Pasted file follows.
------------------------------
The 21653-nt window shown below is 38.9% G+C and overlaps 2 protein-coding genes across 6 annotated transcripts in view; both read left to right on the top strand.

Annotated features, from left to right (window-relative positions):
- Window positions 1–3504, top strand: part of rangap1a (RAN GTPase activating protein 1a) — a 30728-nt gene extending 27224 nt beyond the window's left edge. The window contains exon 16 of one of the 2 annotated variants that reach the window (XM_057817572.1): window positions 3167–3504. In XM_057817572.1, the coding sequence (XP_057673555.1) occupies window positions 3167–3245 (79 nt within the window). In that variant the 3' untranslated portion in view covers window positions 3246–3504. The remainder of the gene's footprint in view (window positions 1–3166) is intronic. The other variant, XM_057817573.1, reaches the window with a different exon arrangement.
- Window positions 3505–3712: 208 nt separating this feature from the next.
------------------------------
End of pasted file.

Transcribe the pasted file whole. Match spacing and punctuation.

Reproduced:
The 21653-nt window shown below is 38.9% G+C and overlaps 2 protein-coding genes across 6 annotated transcripts in view; both read left to right on the top strand.

Annotated features, from left to right (window-relative positions):
- Window positions 1–3504, top strand: part of rangap1a (RAN GTPase activating protein 1a) — a 30728-nt gene extending 27224 nt beyond the window's left edge. The window contains exon 16 of one of the 2 annotated variants that reach the window (XM_057817572.1): window positions 3167–3504. In XM_057817572.1, the coding sequence (XP_057673555.1) occupies window positions 3167–3245 (79 nt within the window). In that variant the 3' untranslated portion in view covers window positions 3246–3504. The remainder of the gene's footprint in view (window positions 1–3166) is intronic. The other variant, XM_057817573.1, reaches the window with a different exon arrangement.
- Window positions 3505–3712: 208 nt separating this feature from the next.